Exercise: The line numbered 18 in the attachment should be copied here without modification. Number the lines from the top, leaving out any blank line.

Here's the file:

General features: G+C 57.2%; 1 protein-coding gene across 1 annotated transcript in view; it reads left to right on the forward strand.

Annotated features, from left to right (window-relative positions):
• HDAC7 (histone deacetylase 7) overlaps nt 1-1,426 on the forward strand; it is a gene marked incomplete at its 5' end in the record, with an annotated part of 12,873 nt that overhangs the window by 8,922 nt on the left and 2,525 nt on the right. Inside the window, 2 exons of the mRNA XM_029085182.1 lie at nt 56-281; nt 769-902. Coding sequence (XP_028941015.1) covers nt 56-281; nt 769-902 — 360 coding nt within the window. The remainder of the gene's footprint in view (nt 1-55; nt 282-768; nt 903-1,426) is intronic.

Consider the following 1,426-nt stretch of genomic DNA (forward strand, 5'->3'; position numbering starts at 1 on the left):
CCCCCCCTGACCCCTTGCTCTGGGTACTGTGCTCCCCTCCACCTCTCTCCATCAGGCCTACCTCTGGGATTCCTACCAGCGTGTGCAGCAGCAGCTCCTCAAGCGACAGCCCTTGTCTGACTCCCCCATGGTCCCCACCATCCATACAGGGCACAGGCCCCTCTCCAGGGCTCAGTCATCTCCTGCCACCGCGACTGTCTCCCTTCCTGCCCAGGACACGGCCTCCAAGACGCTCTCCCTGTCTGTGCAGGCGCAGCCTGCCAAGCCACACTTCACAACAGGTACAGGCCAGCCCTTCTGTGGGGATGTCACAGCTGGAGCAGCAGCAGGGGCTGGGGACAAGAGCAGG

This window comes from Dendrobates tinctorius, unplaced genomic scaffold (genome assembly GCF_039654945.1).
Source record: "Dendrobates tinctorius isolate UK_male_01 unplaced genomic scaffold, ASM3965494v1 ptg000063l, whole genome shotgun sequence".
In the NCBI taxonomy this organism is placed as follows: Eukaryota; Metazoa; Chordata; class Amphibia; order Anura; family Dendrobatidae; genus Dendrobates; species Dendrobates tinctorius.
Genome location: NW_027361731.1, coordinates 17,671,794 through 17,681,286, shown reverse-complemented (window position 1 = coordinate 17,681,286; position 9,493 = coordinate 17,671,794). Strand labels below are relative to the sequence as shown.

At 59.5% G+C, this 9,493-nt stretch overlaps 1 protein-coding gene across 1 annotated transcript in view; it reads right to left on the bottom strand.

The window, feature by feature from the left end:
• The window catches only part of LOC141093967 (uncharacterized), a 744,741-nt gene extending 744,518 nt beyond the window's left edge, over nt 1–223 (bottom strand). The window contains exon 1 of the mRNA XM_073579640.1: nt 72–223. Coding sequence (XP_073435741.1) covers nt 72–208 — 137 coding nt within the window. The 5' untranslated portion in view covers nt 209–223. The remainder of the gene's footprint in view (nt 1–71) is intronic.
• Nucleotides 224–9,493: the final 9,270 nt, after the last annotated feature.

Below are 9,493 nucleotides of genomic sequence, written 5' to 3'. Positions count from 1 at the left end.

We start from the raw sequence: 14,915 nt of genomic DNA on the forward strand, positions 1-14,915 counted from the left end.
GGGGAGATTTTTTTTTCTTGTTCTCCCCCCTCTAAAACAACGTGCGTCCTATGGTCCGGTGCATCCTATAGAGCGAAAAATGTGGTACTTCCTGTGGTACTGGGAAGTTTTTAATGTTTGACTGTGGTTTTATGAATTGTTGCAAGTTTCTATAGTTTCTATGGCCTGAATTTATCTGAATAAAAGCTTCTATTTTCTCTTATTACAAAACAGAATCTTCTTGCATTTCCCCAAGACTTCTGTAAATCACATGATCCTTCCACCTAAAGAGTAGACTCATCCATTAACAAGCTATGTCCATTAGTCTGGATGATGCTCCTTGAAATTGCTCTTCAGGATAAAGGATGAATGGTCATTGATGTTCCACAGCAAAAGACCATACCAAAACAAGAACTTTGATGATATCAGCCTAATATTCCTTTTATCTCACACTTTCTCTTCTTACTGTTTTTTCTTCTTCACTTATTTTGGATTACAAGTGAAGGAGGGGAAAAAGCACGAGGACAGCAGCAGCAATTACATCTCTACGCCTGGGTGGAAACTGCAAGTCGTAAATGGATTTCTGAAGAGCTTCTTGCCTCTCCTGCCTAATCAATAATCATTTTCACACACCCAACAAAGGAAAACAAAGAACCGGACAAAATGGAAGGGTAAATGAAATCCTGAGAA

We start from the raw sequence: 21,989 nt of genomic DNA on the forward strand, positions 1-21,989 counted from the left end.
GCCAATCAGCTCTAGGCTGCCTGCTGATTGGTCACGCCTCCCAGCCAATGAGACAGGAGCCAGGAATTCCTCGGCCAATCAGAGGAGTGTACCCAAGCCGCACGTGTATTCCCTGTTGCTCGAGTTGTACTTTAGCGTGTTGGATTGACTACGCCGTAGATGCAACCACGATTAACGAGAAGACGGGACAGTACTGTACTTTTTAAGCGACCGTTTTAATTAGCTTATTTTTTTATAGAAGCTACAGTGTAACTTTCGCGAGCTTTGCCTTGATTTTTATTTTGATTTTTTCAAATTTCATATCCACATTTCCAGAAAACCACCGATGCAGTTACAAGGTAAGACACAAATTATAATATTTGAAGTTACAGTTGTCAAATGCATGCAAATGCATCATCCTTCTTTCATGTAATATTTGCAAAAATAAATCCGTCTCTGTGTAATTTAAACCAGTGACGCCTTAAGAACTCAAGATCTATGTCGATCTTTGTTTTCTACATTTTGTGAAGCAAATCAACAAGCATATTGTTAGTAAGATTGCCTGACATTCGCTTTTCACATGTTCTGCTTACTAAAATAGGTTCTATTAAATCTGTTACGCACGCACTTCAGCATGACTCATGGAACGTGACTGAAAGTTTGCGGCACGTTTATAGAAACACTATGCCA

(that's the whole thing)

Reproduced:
GCCAATCAGCTCTAGGCTGCCTGCTGATTGGTCACGCCTCCCAGCCAATGAGACAGGAGCCAGGAATTCCTCGGCCAATCAGAGGAGTGTACCCAAGCCGCACGTGTATTCCCTGTTGCTCGAGTTGTACTTTAGCGTGTTGGATTGACTACGCCGTAGATGCAACCACGATTAACGAGAAGACGGGACAGTACTGTACTTTTTAAGCGACCGTTTTAATTAGCTTATTTTTTTATAGAAGCTACAGTGTAACTTTCGCGAGCTTTGCCTTGATTTTTATTTTGATTTTTTCAAATTTCATATCCACATTTCCAGAAAACCACCGATGCAGTTACAAGGTAAGACACAAATTATAATATTTGAAGTTACAGTTGTCAAATGCATGCAAATGCATCATCCTTCTTTCATGTAATATTTGCAAAAATAAATCCGTCTCTGTGTAATTTAAACCAGTGACGCCTTAAGAACTCAAGATCTATGTCGATCTTTGTTTTCTACATTTTGTGAAGCAAATCAACAAGCATATTGTTAGTAAGATTGCCTGACATTCGCTTTTCACATGTTCTGCTTACTAAAATAGGTTCTATTAAATCTGTTACGCACGCACTTCAGCATGACTCATGGAACGTGACTGAAAGTTTGCGGCACGTTTATAGAAACACTATGCCA